I shouldn’t be this excited about returning an old DVD of a documentary on Philadelphia’s gun violence to a man I only met by phone a few months ago.
Yet here I am — vaccinated, caffeinated, and (almost) liberated.
Of course, I’m also masked, sometimes doubly so, because the pandemic isn’t over.
But for the first time in a long time I’m doing something I haven’t done since lockdown: wandering around the city and into serendipitous meetings that used to define my workday.
These were the connections that I ached for in the early days of COVID-19 as I struggled to come to terms with losing a big part of the identity that has always been my work as a journalist, the kind of work that put me in neighborhoods and inside people’s homes for face-to-face interactions.
I found workable workarounds, though even the best ones still felt oddly transactional.
We’re not free to move around our planet just yet, but as Pennsylvania plans to lift all coronavirus limits on Memorial Day — Philly hasn’t yet set a reopening date — last week’s wanderings seemed to be a sneak peek of what may be to come, if most of us can just do right by one another.
It actually started the weekend before, at a slimmed-down festival on Germantown Avenue where it felt downright daring to grab a beer and a socially distant seat to listen to a band that looked just as excited to be playing in front of us as we were to be in front of them.
The music was good, though what was better was the easy sense of community that many of us took for granted before it was suddenly gone, those small moments that barely registered in the Before Times that were suddenly the big moments.
Like taking the long way to North Philadelphia on a rainy weekday to drop off a long-overdue DVD. Donnie Andrews, a community activist, had mailed it to me way back when, with a promise that I’d mail it back. And I tried, only to have it enter the postal service vortex for months before inexplicably being returned to me, where it and I languished at my WFH desk.
When I got to Andrews’ house, I was told I’d just missed him. He was around the corner at a neighborhood COVID-19 clinic. I decided to check it out — but not before stopping at a building on the corner of Belfield and Wyoming to finally see in person the blackboard that he’d affixed there for his daily messages to the neighborhood.
That day’s message: Don’t waste time learning the “tricks of the trade.” Instead learn the trade.
“Not bad,” I said aloud, as a young man walked past.
He shrugged, less interested in curbside motivation than the snacks he’d just acquired at the corner store.
Dawdling meant I missed Andrews at the one-day clinic held at Front Step, a faith-based, neighborhood nonprofit. But I did get to meet 79-year-old Ethel Little and her 28-year-old granddaughter as they left the West Courtland Street site.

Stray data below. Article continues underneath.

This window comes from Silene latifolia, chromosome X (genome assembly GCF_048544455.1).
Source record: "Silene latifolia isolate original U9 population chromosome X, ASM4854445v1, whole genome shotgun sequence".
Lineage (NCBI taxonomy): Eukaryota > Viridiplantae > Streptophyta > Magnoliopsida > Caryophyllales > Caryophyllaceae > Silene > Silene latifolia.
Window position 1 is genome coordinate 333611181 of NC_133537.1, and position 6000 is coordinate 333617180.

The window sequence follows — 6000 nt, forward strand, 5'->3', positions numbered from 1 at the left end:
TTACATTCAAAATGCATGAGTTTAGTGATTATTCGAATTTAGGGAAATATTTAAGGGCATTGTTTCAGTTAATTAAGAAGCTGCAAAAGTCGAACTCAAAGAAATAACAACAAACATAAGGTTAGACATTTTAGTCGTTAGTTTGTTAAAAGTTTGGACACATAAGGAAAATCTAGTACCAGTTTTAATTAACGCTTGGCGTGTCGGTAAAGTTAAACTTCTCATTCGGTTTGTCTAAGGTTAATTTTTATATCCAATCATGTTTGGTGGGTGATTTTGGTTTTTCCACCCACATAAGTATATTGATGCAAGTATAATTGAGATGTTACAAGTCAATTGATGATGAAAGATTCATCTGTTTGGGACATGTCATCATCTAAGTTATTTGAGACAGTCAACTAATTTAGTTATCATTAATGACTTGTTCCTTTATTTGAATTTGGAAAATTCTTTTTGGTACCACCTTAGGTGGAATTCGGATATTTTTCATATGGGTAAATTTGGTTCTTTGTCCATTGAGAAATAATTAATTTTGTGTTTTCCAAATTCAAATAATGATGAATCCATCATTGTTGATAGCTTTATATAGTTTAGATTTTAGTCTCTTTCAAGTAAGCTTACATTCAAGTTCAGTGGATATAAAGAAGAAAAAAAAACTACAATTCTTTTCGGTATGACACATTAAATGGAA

Little’s doctor had advised her to get vaccinated, given her health issues. Her granddaughter, however, hadn’t yet decided on getting the vaccine.
Upon hearing that, Little leaned on her walker and asked: “Why!? Is something wrong with it?”
“No!” came our assurances in unison.
Inside, it was a lot quieter than I expected. R. Wesley Tink, the nonprofit’s executive director, said they’d gone door-to-door and found a lot of seniors had already gotten their vaccines, and others who had expressed hesitancy. Including, I discovered, the 34-year-old woman who was signing people in. When I asked why, she said she just wanted to wait a little longer, though an upcoming move and increased anxiety over the virus might change that.
In an attempt to put her at ease, I told her that I’d gotten vaccinated and that, if anything, I’d noticed it had actually taken the edge off my personality.
It was a joke, and she laughed, but when I thought about it, it wasn’t completely untrue.
As more people get vaccinated, I am finding myself feeling increasingly hopeful, as if we might actually be closing in on the end — if only we can take the long, hard lessons of the last 14 months and not take so much for granted.
Even if it’s just a day that feels extraordinarily ordinary.
Look, over there, a woman and her chihuahuas, all in raincoats. That’s Champ, in the red coat, and that’s Trixie, whose bright yellow raincoat belies a moody girl after my own heart.
And check out these two aspiring curbside commentators, the ones I had hoped hadn’t noticed that I mindlessly parked in a huge puddle and are now offering play-by-play analysis of my attempts to navigate the water.
“That’s a bad spot to park,” they concluded just as my foot drowned in the puddle.
“That can’t feel good.”
In the Before Times, their banter might have annoyed me. But on this day, I was happy to laugh with them and drive away, past a weathered Germantown mural I’ve passed a thousand times:
“For today: We have no way of knowing/ What fate may bring our way/ Make your world a better place/ Find peace within today.”
For today, I thought as I drove under a rainy, gray sky, it feels as though the sun might soon find its way out.